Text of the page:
“I say,” said the Editor hilariously, “these chapshere say you have been travelling into the middle of next week! Tell us allabout little Rosebery, will you? What will you take for the lot?”

The Time Traveller came to the place reserved for him without a word. Hesmiled quietly, in his old way. “Where’s my mutton?” hesaid. “What a treat it is to stick a fork into meat again!”

“Story!” cried the Editor.

“Story be damned!” said the Time Traveller. “I wantsomething to eat. I won’t say a word until I get some peptone into myarteries. Thanks. And the salt.”

“One word,” said I. “Have you been timetravelling?”

“Yes,” said the Time Traveller, with his mouth full, noddinghis head.

“I’d give a shilling a line for a verbatim note,” saidthe Editor. The Time Traveller pushed his glass towards the Silent Man andrang it with his fingernail; at which the Silent Man, who had been staringat his face, started convulsively, and poured him wine. The rest of thedinner was uncomfortable. For my own part, sudden questions kept on risingto my lips, and I dare say it was the same with the others. The Journalisttried to relieve the tension by telling anecdotes of Hettie Potter. TheTime Traveller devoted his attention to his dinner, and displayed theappetite of a tramp. The Medical Man smoked a cigarette, and watched theTime Traveller through his eyelashes. The Silent Man seemed even moreclumsy than usual, and drank champagne with regularity and determinationout of sheer nervousness. At last the Time Traveller pushed his plate away,and looked round us. “I suppose I must apologise,” he said.“I was simply starving. I’ve had a most amazing time.” Hereached out his hand for a cigar, and cut the end. “But come into thesmoking-room. It’s too long a story to tell over greasyplates.” And ringing the bell in passing, he led the way into theadjoining room.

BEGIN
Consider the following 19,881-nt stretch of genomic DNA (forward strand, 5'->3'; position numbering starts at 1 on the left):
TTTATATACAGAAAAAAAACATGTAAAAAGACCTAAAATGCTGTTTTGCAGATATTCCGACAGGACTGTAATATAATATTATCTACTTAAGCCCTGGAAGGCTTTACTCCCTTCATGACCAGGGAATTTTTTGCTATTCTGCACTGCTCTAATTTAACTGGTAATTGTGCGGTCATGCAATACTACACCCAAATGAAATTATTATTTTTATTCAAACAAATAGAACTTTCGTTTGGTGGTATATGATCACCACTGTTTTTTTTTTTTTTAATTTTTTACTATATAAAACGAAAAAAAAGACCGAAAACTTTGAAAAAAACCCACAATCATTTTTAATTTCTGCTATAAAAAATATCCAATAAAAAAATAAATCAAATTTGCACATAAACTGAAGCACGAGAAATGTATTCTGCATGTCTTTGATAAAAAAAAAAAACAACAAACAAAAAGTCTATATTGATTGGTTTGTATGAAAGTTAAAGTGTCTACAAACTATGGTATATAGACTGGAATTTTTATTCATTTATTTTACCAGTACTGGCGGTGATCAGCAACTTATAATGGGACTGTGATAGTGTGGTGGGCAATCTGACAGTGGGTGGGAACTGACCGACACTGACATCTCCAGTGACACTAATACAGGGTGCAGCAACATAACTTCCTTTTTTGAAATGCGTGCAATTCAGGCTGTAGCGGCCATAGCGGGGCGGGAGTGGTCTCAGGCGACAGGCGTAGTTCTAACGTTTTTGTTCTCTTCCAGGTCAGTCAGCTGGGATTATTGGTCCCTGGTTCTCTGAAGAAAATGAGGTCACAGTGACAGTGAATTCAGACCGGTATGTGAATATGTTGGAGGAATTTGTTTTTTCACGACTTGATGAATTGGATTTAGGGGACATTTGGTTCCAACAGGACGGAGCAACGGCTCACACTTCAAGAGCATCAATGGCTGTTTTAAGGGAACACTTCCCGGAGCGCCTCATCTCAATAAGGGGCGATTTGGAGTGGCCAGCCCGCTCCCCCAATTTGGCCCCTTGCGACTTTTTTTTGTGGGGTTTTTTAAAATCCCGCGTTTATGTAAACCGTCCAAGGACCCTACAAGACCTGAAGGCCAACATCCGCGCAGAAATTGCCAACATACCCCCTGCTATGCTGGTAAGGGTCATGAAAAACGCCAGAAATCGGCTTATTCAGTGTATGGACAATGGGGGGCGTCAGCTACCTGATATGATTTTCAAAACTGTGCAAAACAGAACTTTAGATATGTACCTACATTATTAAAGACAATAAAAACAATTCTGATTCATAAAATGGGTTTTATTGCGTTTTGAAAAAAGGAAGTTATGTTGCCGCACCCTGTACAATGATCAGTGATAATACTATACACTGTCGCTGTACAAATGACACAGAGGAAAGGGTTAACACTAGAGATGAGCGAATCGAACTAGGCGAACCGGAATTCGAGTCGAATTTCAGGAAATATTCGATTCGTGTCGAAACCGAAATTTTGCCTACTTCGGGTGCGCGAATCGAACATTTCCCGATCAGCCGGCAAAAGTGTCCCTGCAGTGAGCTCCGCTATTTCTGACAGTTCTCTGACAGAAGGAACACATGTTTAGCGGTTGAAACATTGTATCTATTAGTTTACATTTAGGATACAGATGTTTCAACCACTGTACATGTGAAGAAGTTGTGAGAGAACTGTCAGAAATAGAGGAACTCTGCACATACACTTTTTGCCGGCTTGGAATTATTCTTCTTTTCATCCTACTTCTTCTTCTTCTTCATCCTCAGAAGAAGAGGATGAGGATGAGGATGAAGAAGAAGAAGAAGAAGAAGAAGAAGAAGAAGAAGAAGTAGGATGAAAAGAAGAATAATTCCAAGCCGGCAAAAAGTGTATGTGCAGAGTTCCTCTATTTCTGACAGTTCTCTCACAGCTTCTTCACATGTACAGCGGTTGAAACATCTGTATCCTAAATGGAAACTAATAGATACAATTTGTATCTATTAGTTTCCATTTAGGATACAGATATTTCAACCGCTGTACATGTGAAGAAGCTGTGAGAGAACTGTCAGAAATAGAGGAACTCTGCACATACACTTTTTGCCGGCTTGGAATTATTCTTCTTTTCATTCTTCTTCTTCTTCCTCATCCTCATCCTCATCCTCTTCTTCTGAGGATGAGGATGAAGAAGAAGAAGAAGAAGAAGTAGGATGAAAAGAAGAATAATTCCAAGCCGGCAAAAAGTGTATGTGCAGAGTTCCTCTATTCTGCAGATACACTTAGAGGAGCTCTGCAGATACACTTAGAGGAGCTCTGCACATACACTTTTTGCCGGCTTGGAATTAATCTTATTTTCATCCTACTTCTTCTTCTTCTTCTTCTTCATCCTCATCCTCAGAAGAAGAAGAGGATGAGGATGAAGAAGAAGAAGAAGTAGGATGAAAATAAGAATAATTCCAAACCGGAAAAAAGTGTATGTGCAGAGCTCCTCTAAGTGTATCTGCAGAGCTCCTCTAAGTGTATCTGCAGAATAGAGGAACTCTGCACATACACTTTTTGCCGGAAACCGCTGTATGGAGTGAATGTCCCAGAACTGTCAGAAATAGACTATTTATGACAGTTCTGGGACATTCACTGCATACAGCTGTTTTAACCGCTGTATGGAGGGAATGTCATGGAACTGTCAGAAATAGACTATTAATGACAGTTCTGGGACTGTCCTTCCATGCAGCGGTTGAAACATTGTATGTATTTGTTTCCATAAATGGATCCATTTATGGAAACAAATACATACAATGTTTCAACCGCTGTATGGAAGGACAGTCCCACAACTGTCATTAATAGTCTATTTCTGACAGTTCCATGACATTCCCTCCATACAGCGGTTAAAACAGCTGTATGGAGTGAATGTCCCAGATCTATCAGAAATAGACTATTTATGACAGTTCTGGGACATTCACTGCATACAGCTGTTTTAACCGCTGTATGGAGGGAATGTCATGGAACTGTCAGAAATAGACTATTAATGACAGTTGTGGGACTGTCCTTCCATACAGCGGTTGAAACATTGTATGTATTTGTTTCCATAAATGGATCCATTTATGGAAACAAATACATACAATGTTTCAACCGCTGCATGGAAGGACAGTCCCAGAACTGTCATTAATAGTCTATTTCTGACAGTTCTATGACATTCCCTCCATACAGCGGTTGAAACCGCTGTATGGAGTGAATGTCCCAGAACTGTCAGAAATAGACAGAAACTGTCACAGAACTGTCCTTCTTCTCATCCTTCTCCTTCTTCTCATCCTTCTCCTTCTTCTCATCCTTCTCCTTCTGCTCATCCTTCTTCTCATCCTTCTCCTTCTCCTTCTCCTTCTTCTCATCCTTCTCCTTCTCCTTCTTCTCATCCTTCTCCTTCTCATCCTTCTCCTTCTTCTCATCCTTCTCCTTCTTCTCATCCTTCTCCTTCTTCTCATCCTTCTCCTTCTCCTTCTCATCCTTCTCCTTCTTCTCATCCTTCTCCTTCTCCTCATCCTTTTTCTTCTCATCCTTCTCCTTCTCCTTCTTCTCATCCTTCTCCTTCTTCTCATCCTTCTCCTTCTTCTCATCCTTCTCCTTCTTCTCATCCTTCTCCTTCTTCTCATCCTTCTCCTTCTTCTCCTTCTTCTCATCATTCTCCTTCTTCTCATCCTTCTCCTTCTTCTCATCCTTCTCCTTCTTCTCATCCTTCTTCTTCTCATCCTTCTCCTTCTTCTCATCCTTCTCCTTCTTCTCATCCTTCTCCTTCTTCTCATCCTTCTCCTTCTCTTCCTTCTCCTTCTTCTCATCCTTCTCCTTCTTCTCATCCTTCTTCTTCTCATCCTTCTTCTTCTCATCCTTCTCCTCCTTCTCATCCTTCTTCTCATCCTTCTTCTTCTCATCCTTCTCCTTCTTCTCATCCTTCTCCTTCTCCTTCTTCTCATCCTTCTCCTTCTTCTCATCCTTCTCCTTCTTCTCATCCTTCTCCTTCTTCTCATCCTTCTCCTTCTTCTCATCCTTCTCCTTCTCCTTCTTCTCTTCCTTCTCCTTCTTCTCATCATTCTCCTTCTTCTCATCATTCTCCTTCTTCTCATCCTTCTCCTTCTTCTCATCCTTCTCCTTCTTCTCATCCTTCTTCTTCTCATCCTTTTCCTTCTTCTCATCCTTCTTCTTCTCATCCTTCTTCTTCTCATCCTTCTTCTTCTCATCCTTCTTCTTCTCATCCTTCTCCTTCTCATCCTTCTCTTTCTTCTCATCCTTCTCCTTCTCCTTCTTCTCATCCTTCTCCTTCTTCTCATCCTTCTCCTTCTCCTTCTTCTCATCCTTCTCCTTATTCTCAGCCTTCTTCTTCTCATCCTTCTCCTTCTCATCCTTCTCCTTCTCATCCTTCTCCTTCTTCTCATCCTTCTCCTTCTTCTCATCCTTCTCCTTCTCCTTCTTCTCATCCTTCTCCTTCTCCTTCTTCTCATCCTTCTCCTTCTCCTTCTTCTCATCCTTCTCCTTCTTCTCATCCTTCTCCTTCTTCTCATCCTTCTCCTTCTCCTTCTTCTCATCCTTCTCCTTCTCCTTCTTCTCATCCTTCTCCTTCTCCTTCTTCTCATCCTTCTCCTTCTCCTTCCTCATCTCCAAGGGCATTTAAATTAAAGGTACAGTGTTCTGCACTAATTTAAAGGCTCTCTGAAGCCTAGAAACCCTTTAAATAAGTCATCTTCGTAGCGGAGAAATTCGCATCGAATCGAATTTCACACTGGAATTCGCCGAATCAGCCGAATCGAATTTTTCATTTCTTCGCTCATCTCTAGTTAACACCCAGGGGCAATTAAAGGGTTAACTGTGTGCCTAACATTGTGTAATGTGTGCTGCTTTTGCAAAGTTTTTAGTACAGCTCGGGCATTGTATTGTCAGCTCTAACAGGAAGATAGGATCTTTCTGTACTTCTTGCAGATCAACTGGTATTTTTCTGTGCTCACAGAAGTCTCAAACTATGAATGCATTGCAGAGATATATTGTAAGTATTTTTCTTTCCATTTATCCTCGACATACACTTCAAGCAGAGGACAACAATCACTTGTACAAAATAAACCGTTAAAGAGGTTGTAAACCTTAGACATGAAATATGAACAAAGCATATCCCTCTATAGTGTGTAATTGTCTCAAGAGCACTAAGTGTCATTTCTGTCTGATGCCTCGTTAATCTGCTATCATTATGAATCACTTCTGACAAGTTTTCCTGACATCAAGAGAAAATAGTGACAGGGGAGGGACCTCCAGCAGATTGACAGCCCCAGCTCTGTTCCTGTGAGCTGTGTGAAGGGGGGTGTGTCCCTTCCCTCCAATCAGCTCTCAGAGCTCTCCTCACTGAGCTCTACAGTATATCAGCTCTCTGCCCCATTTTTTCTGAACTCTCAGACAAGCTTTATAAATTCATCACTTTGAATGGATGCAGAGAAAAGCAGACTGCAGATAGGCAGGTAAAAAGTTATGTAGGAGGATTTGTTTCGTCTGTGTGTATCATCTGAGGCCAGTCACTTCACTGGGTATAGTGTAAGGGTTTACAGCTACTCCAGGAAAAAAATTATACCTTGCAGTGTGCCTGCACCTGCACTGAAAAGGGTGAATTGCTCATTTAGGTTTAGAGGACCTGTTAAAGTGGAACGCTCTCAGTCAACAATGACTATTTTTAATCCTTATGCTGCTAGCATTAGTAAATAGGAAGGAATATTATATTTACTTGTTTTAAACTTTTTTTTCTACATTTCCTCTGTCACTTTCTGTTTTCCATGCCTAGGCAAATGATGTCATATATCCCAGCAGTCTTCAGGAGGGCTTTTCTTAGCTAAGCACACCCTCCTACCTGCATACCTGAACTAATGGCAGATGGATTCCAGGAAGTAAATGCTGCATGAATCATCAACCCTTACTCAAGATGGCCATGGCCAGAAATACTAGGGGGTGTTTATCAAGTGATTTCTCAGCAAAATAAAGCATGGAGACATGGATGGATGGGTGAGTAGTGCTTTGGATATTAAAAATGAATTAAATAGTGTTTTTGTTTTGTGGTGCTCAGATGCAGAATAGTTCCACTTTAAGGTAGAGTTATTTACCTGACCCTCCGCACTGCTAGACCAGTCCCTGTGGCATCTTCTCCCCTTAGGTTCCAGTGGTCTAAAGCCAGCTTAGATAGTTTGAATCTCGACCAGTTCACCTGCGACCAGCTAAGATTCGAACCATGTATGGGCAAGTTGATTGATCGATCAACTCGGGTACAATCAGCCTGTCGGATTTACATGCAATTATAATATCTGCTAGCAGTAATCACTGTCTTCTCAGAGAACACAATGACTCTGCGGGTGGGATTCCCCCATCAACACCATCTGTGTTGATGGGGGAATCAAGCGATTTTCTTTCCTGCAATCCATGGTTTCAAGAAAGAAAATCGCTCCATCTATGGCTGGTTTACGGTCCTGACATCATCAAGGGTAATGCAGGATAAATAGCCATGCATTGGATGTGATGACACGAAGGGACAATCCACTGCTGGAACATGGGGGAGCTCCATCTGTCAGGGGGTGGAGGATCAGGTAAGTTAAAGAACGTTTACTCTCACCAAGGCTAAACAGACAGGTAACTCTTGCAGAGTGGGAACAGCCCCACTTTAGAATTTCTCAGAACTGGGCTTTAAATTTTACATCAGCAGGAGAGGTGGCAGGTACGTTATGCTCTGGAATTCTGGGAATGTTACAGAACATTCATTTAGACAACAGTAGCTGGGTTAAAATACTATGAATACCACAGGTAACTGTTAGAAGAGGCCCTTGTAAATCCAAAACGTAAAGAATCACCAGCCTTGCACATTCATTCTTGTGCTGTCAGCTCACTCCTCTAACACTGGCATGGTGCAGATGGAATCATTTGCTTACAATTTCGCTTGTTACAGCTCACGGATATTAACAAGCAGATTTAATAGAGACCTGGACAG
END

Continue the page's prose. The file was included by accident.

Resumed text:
“You have told Blank, and Dash, and Chose about themachine?” he said to me, leaning back in his easy-chair and namingthe three new guests.

“But the thing’s a mere paradox,” said the Editor.

“I can’t argue tonight. I don’t mind telling you thestory, but I can’t argue. I will,” he went on, “tell youthe story of what has happened to me, if you like, but you must refrainfrom interruptions. I want to tell it. Badly. Most of it will sound likelying. So be it! It’s true—every word of it, all the same. Iwas in my laboratory at four o’clock, and since then … I’velived eight days … such days as no human being ever lived before! I’mnearly worn out, but I shan’t sleep till I’ve told this thingover to you. Then I shall go to bed. But no interruptions! Is itagreed?”